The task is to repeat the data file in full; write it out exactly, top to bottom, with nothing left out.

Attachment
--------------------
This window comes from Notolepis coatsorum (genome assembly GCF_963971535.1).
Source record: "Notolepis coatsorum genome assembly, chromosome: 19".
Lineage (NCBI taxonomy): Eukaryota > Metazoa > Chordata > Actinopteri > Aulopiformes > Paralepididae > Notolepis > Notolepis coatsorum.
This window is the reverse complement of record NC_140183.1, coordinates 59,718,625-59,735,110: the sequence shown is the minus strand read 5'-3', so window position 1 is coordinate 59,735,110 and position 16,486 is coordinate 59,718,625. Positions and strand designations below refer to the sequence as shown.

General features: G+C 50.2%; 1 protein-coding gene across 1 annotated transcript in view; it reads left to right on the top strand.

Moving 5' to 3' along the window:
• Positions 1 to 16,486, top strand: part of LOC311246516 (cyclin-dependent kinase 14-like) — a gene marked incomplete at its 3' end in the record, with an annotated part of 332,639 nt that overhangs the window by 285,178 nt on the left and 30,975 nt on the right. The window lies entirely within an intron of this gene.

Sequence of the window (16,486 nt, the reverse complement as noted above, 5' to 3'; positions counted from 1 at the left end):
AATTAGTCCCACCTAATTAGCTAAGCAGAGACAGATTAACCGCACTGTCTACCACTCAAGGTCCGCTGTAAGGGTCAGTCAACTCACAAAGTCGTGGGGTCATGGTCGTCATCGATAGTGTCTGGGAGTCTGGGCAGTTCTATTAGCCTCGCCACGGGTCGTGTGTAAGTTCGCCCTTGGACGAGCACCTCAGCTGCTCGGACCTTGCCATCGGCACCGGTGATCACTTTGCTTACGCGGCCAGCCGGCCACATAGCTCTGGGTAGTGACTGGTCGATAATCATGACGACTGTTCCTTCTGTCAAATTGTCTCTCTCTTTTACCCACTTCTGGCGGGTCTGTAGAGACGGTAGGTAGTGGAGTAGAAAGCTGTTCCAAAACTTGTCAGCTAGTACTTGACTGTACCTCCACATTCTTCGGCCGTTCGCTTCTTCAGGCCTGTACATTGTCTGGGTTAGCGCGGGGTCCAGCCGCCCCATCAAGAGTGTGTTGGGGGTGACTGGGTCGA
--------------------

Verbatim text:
This window comes from Notolepis coatsorum (genome assembly GCF_963971535.1).
Source record: "Notolepis coatsorum genome assembly, chromosome: 19".
Lineage (NCBI taxonomy): Eukaryota > Metazoa > Chordata > Actinopteri > Aulopiformes > Paralepididae > Notolepis > Notolepis coatsorum.
This window is the reverse complement of record NC_140183.1, coordinates 59,718,625-59,735,110: the sequence shown is the minus strand read 5'-3', so window position 1 is coordinate 59,735,110 and position 16,486 is coordinate 59,718,625. Positions and strand designations below refer to the sequence as shown.

General features: G+C 50.2%; 1 protein-coding gene across 1 annotated transcript in view; it reads left to right on the top strand.

Moving 5' to 3' along the window:
• Positions 1 to 16,486, top strand: part of LOC311246516 (cyclin-dependent kinase 14-like) — a gene marked incomplete at its 3' end in the record, with an annotated part of 332,639 nt that overhangs the window by 285,178 nt on the left and 30,975 nt on the right. The window lies entirely within an intron of this gene.

Sequence of the window (16,486 nt, the reverse complement as noted above, 5' to 3'; positions counted from 1 at the left end):
AATTAGTCCCACCTAATTAGCTAAGCAGAGACAGATTAACCGCACTGTCTACCACTCAAGGTCCGCTGTAAGGGTCAGTCAACTCACAAAGTCGTGGGGTCATGGTCGTCATCGATAGTGTCTGGGAGTCTGGGCAGTTCTATTAGCCTCGCCACGGGTCGTGTGTAAGTTCGCCCTTGGACGAGCACCTCAGCTGCTCGGACCTTGCCATCGGCACCGGTGATCACTTTGCTTACGCGGCCAGCCGGCCACATAGCTCTGGGTAGTGACTGGTCGATAATCATGACGACTGTTCCTTCTGTCAAATTGTCTCTCTCTTTTACCCACTTCTGGCGGGTCTGTAGAGACGGTAGGTAGTGGAGTAGAAAGCTGTTCCAAAACTTGTCAGCTAGTACTTGACTGTACCTCCACATTCTTCGGCCGTTCGCTTCTTCAGGCCTGTACATTGTCTGGGTTAGCGCGGGGTCCAGCCGCCCCATCAAGAGTGTGTTGGGGGTGACTGGGTCGA